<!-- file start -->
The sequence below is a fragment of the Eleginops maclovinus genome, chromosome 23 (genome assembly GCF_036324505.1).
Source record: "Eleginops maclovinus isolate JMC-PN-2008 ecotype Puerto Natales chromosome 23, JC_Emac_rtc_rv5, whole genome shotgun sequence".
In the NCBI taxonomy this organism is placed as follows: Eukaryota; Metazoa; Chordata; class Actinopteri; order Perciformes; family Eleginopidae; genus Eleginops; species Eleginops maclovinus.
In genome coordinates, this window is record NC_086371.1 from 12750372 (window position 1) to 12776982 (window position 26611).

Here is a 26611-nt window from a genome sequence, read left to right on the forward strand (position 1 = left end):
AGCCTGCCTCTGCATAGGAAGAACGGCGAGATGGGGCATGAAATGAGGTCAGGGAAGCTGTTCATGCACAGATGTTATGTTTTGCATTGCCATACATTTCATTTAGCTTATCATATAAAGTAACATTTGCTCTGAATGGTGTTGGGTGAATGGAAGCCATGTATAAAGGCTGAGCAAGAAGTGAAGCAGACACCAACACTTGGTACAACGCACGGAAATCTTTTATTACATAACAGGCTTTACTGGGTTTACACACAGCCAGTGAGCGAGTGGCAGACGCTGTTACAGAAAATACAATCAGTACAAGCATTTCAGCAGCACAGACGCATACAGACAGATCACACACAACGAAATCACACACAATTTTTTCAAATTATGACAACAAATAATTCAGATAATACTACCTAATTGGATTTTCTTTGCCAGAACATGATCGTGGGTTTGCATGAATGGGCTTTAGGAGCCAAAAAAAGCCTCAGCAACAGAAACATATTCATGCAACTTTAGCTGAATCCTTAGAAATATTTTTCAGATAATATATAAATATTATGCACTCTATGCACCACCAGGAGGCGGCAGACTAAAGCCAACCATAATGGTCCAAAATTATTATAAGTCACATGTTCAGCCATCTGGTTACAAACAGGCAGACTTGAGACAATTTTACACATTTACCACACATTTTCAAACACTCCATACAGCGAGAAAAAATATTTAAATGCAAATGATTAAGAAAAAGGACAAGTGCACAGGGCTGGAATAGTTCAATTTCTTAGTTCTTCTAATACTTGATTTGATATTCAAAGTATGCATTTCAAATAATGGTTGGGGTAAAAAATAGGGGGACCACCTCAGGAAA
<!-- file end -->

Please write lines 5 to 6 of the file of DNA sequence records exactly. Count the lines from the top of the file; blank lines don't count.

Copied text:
Here is a 26611-nt window from a genome sequence, read left to right on the forward strand (position 1 = left end):
AGCCTGCCTCTGCATAGGAAGAACGGCGAGATGGGGCATGAAATGAGGTCAGGGAAGCTGTTCATGCACAGATGTTATGTTTTGCATTGCCATACATTTCATTTAGCTTATCATATAAAGTAACATTTGCTCTGAATGGTGTTGGGTGAATGGAAGCCATGTATAAAGGCTGAGCAAGAAGTGAAGCAGACACCAACACTTGGTACAACGCACGGAAATCTTTTATTACATAACAGGCTTTACTGGGTTTACACACAGCCAGTGAGCGAGTGGCAGACGCTGTTACAGAAAATACAATCAGTACAAGCATTTCAGCAGCACAGACGCATACAGACAGATCACACACAACGAAATCACACACAATTTTTTCAAATTATGACAACAAATAATTCAGATAATACTACCTAATTGGATTTTCTTTGCCAGAACATGATCGTGGGTTTGCATGAATGGGCTTTAGGAGCCAAAAAAAGCCTCAGCAACAGAAACATATTCATGCAACTTTAGCTGAATCCTTAGAAATATTTTTCAGATAATATATAAATATTATGCACTCTATGCACCACCAGGAGGCGGCAGACTAAAGCCAACCATAATGGTCCAAAATTATTATAAGTCACATGTTCAGCCATCTGGTTACAAACAGGCAGACTTGAGACAATTTTACACATTTACCACACATTTTCAAACACTCCATACAGCGAGAAAAAATATTTAAATGCAAATGATTAAGAAAAAGGACAAGTGCACAGGGCTGGAATAGTTCAATTTCTTAGTTCTTCTAATACTTGATTTGATATTCAAAGTATGCATTTCAAATAATGGTTGGGGTAAAAAATAGGGGGACCACCTCAGGAAA